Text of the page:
Published at Monday, January 13th 2020, 08:51:15 AM. Alphabet Worksheet. By Belinda Dee.
Along with flash cards, magnetic letters are fun and a great teaching tool. Simple words, with good clear sounds and lots of repetition once again, will help the child avoid frustration and keep interest. Once a young child has mastered a word with rhyming ability like "cat" then they will enjoy changing the first letter to sound out blending words such as "bat," "rat," and "fat" with emphasis on how the beginning letters of B, R and F are sounded out.
Write the alphabet all over the ball, writing each letter randomly and not all in order. Now stand across from your kids and bounce the ball to them. As you bounce the ball, call out one of the spelling words. Not only do they catch the ball, they then search for the letter on the alphabet ball and call it out while showing you the letter. If they get the letter right, they bounce the ball back to you and you say the next letter in the word after you find the letter on the ball, taking turns until the word is complete.
Knowledge, exposures and the experiences of the child in his early years influence how his brain develops. That's the reason why parents send their children to day care schools though others prefer pre schooling them at home which is more practical and cheaper. Either of the both can be a good start for a child to be nurtured and develop. In addition to their pre schooling they give their children a chance to explore the world of art and music. It has been observed that most children who learn music lessons such as piano, violin, guitar and even voice culturing proved to be smarter than those who didn't. Parents believe that if a child practices everything, he will be able to do many things when he grows up.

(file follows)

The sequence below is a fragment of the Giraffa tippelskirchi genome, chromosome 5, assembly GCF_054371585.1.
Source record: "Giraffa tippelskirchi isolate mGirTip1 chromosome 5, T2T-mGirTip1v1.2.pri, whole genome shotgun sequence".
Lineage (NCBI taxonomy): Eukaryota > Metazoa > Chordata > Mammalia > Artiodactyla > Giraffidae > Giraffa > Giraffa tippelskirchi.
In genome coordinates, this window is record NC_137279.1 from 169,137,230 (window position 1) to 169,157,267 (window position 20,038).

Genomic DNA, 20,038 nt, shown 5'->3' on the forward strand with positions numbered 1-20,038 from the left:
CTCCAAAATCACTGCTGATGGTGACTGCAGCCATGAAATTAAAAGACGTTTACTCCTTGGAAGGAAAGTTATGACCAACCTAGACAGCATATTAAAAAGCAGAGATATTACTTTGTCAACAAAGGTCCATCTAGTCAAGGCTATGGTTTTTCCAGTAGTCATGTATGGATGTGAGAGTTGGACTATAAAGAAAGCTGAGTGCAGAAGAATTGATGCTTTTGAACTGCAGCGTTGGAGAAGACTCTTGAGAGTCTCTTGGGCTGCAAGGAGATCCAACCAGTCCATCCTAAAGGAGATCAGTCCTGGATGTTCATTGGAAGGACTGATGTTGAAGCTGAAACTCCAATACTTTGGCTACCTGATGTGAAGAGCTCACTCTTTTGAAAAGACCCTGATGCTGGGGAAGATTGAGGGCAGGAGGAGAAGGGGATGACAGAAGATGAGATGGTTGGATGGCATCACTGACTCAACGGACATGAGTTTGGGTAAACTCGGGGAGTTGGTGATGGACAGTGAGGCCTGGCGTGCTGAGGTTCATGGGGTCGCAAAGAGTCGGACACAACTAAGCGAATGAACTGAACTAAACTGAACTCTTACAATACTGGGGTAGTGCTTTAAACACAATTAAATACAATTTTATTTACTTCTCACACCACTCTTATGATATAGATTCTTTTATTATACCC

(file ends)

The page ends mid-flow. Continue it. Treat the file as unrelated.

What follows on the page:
After being read to for a year or so, children will want and even pretend to be reading the words themselves. Usually they have picked up a word or two by memory, and it will be a good time to introduce flash cards. Preschoolers can handle about 3 flashcards at a time and once they have a good comprehension of those 3, then 2 more can be added. This method is called "chunking" and is very successful. Repetition is important, and testing the meaning of the word in conversation with the child.